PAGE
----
Happi Bun wrote:
According to the AVMA:
Cooling - This method is not recommended. Formation of ice crystals on the skin and in tissues of an animal may cause pain or distress. Quick freezing of deeply anesthetized animals is acceptable.
Happi-Bun, you're quoting the section for ectothermics like turtles and frogs. :grumpy:
It doesn't come as much of a surprise that most everything that doesn't involve a vet isn't an acceptable form of euthanization.
Their report is even at odds with itself. They recommend CO/Co2 in the summary, but the text notes that burrowing animals like rabbits, and most babies of all species are more resistant to inhalants. Brain activity and thus the possibility of stress lasts quite awhile.
Decapitation is controversial because of 13 or 14 seconds of 'electrical' activity of the brain, but recent studies dispute that there is pain and suffering, there is an immediate loss of consciousness and thus awareness.
Right now there's a major campaign here to eliminate the 'inhumane' Co2 'boxes' a few shelters are using. I really want to look into this further.
The Vets idea of humane euthanization of small animals is administering an anesthetic and then sodium pentobarbital, but aside from the fact that it requires an intravenous injection -- hard in cats and extremely hard for rabbits -- the stress of restraining and poking the poor animals, coupled with the obvious nausea, not to mention the ridiculous expense makes me wonder how this is considered more humane then a possible 13 second period of brain activity.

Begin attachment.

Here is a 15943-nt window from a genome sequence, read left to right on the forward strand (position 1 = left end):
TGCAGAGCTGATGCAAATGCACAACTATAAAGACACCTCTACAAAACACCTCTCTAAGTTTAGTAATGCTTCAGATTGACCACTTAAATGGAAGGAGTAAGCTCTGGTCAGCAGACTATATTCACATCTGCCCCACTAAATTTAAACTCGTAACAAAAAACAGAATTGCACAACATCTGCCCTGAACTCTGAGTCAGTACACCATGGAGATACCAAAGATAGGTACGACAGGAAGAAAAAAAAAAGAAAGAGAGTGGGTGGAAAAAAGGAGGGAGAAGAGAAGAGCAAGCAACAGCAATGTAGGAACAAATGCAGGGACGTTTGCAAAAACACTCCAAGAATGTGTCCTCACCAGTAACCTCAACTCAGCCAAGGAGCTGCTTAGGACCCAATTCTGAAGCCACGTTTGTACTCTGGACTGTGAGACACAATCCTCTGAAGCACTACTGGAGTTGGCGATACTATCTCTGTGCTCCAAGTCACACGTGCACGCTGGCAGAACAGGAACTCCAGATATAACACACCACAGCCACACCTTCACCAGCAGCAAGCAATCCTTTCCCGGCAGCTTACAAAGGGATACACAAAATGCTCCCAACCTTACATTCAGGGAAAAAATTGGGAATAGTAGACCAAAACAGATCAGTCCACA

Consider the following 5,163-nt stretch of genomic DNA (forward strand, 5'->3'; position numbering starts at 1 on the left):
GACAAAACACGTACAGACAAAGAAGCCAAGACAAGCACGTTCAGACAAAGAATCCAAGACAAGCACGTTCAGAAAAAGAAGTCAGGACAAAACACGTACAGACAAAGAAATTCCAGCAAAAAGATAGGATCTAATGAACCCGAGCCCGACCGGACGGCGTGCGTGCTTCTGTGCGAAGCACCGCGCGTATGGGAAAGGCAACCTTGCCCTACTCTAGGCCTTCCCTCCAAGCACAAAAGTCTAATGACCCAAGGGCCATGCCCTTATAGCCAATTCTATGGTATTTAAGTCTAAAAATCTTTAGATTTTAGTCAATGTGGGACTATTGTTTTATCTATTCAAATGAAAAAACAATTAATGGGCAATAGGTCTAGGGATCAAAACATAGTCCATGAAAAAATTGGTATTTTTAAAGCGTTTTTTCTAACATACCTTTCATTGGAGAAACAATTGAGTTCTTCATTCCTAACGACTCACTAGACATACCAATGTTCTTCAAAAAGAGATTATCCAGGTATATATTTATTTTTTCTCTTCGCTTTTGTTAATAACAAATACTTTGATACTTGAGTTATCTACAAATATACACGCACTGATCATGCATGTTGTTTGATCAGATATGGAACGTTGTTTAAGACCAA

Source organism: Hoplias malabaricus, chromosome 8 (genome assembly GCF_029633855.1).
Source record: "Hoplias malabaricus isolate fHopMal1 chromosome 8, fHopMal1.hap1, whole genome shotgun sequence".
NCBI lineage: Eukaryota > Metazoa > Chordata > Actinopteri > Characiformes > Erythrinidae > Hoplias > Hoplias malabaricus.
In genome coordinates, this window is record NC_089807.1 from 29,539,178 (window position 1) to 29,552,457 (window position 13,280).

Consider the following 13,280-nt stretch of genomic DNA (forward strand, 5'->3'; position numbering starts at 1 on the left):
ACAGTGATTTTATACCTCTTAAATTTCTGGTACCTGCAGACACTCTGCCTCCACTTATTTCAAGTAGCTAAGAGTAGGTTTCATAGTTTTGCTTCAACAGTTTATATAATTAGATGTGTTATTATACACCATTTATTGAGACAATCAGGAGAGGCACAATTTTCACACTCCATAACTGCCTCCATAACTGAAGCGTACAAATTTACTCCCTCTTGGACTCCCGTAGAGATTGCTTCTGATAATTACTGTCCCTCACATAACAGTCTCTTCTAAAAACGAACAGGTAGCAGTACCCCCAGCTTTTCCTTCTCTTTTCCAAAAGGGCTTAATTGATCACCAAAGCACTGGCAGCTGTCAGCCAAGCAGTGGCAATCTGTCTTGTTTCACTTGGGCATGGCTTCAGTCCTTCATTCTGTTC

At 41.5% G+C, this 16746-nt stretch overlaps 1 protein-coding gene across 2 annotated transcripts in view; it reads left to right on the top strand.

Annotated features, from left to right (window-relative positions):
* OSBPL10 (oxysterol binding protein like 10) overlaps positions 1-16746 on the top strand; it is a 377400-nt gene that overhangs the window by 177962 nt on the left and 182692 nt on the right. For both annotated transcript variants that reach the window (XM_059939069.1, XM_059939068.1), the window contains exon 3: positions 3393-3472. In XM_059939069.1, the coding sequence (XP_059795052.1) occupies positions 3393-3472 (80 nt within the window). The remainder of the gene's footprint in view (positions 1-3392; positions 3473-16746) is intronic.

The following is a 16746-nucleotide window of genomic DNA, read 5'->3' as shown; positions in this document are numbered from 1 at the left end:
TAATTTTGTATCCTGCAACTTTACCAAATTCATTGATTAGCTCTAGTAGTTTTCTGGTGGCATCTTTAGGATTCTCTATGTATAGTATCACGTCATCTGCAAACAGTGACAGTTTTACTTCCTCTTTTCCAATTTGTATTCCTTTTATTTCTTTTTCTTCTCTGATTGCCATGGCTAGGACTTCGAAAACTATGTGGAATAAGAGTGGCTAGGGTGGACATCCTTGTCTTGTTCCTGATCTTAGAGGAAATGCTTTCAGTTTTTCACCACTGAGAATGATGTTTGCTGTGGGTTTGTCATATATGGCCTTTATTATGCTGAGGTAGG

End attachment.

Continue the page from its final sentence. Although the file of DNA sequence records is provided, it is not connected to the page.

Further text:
Both the cats I've had put down recently were extremely stressed, the needles were painful and they vomited repeatedly. And the cost was upwards of $150 each.
Its so easy to take an overdose of pain meds or sleeping pills, it never ceases to amaze me how difficult it is to put down a suffering pet.